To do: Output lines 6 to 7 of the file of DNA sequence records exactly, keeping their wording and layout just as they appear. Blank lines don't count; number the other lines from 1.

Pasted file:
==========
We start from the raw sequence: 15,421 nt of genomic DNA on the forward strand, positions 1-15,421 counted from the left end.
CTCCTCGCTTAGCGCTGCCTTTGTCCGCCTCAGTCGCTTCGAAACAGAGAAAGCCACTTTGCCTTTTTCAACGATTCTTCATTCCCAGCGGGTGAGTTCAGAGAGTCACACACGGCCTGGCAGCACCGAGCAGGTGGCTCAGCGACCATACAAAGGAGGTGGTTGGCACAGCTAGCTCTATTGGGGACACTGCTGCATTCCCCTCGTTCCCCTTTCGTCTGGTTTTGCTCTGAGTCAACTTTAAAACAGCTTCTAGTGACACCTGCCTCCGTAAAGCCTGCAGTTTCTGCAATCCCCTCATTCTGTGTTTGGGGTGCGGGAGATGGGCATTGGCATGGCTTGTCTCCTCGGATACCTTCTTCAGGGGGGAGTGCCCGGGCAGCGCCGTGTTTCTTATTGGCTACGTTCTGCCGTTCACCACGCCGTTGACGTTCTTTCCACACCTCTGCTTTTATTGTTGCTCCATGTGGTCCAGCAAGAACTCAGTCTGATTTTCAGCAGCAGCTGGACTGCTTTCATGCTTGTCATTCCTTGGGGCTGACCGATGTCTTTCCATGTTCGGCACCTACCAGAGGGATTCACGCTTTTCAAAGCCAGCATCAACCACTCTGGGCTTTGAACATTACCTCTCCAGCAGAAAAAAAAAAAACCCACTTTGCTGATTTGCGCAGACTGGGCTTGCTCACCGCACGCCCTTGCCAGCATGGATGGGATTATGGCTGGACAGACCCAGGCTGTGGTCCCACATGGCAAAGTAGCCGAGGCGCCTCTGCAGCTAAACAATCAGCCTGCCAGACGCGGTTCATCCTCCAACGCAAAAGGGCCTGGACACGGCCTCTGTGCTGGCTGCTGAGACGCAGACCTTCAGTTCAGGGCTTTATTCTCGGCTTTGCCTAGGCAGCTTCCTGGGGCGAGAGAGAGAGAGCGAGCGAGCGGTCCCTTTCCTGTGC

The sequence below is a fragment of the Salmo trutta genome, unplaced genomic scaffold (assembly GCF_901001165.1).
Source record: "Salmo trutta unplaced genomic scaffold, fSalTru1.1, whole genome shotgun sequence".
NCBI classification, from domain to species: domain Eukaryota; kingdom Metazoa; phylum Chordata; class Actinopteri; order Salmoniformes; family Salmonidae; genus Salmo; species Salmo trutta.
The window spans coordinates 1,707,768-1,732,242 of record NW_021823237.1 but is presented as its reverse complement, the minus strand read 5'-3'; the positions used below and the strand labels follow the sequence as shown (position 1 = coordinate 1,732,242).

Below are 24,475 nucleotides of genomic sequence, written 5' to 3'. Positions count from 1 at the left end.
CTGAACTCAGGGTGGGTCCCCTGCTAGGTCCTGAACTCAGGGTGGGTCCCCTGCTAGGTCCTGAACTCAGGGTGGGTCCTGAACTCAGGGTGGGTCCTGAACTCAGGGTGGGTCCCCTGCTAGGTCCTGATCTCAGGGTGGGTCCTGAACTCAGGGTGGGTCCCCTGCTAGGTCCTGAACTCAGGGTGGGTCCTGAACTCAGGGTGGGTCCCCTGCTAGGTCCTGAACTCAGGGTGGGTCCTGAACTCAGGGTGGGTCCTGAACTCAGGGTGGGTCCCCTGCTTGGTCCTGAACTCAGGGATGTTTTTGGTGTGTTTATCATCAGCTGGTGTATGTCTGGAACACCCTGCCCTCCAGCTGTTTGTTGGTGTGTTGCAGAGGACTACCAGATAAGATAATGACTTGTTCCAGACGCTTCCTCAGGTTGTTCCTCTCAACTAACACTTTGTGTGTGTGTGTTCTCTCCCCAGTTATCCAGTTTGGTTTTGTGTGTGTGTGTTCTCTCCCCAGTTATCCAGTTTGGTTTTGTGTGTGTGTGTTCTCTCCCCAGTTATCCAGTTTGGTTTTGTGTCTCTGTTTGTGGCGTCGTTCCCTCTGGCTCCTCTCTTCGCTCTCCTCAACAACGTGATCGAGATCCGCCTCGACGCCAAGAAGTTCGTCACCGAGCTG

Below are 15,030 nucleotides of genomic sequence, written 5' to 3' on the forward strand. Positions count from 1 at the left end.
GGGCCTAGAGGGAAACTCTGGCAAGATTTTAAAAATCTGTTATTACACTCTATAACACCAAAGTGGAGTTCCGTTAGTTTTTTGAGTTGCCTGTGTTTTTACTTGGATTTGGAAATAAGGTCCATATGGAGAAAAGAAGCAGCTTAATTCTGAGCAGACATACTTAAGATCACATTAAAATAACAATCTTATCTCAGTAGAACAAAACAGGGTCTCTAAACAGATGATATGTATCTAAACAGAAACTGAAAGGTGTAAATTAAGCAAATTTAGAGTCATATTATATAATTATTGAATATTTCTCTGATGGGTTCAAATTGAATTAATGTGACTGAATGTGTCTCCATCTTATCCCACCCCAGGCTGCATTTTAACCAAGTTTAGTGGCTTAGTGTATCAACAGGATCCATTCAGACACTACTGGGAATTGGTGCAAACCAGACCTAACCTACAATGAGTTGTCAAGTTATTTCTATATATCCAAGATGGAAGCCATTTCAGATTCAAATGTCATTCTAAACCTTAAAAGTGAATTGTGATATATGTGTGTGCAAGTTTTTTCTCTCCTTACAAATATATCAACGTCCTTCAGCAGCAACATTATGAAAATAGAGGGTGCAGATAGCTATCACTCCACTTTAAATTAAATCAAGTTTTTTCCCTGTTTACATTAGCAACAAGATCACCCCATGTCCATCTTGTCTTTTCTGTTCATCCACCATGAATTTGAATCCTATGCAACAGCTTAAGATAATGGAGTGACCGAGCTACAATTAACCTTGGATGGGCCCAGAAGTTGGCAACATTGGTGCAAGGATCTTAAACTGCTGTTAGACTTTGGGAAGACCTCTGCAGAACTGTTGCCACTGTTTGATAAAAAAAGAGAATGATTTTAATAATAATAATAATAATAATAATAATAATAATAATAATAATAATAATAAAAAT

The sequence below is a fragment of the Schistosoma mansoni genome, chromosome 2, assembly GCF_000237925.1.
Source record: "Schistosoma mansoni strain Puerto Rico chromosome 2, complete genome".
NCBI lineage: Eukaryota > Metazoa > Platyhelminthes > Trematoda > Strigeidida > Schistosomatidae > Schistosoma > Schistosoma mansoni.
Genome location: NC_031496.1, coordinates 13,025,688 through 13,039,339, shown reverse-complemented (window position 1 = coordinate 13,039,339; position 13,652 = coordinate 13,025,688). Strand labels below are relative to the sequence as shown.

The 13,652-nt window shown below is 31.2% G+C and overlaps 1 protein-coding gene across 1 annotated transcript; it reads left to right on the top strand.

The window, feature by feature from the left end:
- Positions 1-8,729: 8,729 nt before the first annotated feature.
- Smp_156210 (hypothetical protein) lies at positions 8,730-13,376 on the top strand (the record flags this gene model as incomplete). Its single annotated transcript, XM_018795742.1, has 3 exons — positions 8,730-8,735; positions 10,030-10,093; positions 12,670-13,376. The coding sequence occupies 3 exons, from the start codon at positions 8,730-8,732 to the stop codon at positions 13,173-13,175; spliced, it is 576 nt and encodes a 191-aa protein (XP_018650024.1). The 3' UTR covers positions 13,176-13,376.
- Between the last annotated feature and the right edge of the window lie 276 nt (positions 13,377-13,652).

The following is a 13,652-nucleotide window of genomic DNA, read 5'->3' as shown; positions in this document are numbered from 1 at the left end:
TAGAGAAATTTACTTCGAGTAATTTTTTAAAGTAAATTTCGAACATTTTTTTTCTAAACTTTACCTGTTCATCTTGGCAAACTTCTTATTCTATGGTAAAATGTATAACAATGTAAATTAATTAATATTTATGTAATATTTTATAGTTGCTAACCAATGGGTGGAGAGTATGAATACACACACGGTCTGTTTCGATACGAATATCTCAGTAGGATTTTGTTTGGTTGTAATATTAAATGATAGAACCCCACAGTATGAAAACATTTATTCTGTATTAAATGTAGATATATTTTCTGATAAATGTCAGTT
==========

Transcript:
The window spans coordinates 1,707,768-1,732,242 of record NW_021823237.1 but is presented as its reverse complement, the minus strand read 5'-3'; the positions used below and the strand labels follow the sequence as shown (position 1 = coordinate 1,732,242).

Below are 24,475 nucleotides of genomic sequence, written 5' to 3'. Positions count from 1 at the left end.